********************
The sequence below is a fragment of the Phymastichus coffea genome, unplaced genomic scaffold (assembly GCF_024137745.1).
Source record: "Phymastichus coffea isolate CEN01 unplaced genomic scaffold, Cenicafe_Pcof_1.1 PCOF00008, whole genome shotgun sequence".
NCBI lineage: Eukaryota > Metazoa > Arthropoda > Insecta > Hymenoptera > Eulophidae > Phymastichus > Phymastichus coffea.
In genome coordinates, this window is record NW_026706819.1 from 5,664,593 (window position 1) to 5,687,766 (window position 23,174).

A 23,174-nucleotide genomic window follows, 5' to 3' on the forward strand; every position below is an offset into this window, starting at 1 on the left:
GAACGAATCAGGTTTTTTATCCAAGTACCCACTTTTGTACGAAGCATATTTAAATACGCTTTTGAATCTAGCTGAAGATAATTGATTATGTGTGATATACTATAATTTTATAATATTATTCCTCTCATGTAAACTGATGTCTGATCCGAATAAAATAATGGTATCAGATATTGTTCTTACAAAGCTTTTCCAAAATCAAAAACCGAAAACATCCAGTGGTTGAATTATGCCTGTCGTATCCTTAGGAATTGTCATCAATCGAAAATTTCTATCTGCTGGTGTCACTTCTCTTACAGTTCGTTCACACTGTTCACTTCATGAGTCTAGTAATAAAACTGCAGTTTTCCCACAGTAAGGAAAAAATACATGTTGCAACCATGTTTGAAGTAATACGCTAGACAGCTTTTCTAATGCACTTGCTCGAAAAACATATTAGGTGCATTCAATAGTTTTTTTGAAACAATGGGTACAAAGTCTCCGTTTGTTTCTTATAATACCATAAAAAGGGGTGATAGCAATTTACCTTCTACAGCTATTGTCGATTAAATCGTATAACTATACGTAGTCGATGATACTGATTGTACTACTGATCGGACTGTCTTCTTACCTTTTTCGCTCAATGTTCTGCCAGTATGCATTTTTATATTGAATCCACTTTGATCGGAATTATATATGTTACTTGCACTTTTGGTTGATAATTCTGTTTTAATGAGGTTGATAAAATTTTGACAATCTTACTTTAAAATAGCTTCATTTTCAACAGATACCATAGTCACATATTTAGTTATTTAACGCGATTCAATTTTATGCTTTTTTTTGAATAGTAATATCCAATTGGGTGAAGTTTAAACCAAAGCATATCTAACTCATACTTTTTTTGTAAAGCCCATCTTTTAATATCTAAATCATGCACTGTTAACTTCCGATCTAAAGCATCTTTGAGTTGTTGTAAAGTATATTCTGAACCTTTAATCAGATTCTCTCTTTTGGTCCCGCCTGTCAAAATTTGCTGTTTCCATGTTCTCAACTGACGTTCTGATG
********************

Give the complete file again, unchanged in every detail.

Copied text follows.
The sequence below is a fragment of the Phymastichus coffea genome, unplaced genomic scaffold (assembly GCF_024137745.1).
Source record: "Phymastichus coffea isolate CEN01 unplaced genomic scaffold, Cenicafe_Pcof_1.1 PCOF00008, whole genome shotgun sequence".
NCBI lineage: Eukaryota > Metazoa > Arthropoda > Insecta > Hymenoptera > Eulophidae > Phymastichus > Phymastichus coffea.
In genome coordinates, this window is record NW_026706819.1 from 5,664,593 (window position 1) to 5,687,766 (window position 23,174).

A 23,174-nucleotide genomic window follows, 5' to 3' on the forward strand; every position below is an offset into this window, starting at 1 on the left:
GAACGAATCAGGTTTTTTATCCAAGTACCCACTTTTGTACGAAGCATATTTAAATACGCTTTTGAATCTAGCTGAAGATAATTGATTATGTGTGATATACTATAATTTTATAATATTATTCCTCTCATGTAAACTGATGTCTGATCCGAATAAAATAATGGTATCAGATATTGTTCTTACAAAGCTTTTCCAAAATCAAAAACCGAAAACATCCAGTGGTTGAATTATGCCTGTCGTATCCTTAGGAATTGTCATCAATCGAAAATTTCTATCTGCTGGTGTCACTTCTCTTACAGTTCGTTCACACTGTTCACTTCATGAGTCTAGTAATAAAACTGCAGTTTTCCCACAGTAAGGAAAAAATACATGTTGCAACCATGTTTGAAGTAATACGCTAGACAGCTTTTCTAATGCACTTGCTCGAAAAACATATTAGGTGCATTCAATAGTTTTTTTGAAACAATGGGTACAAAGTCTCCGTTTGTTTCTTATAATACCATAAAAAGGGGTGATAGCAATTTACCTTCTACAGCTATTGTCGATTAAATCGTATAACTATACGTAGTCGATGATACTGATTGTACTACTGATCGGACTGTCTTCTTACCTTTTTCGCTCAATGTTCTGCCAGTATGCATTTTTATATTGAATCCACTTTGATCGGAATTATATATGTTACTTGCACTTTTGGTTGATAATTCTGTTTTAATGAGGTTGATAAAATTTTGACAATCTTACTTTAAAATAGCTTCATTTTCAACAGATACCATAGTCACATATTTAGTTATTTAACGCGATTCAATTTTATGCTTTTTTTTGAATAGTAATATCCAATTGGGTGAAGTTTAAACCAAAGCATATCTAACTCATACTTTTTTTGTAAAGCCCATCTTTTAATATCTAAATCATGCACTGTTAACTTCCGATCTAAAGCATCTTTGAGTTGTTGTAAAGTATATTCTGAACCTTTAATCAGATTCTCTCTTTTGGTCCCGCCTGTCAAAATTTGCTGTTTCCATGTTCTCAACTGACGTTCTGATG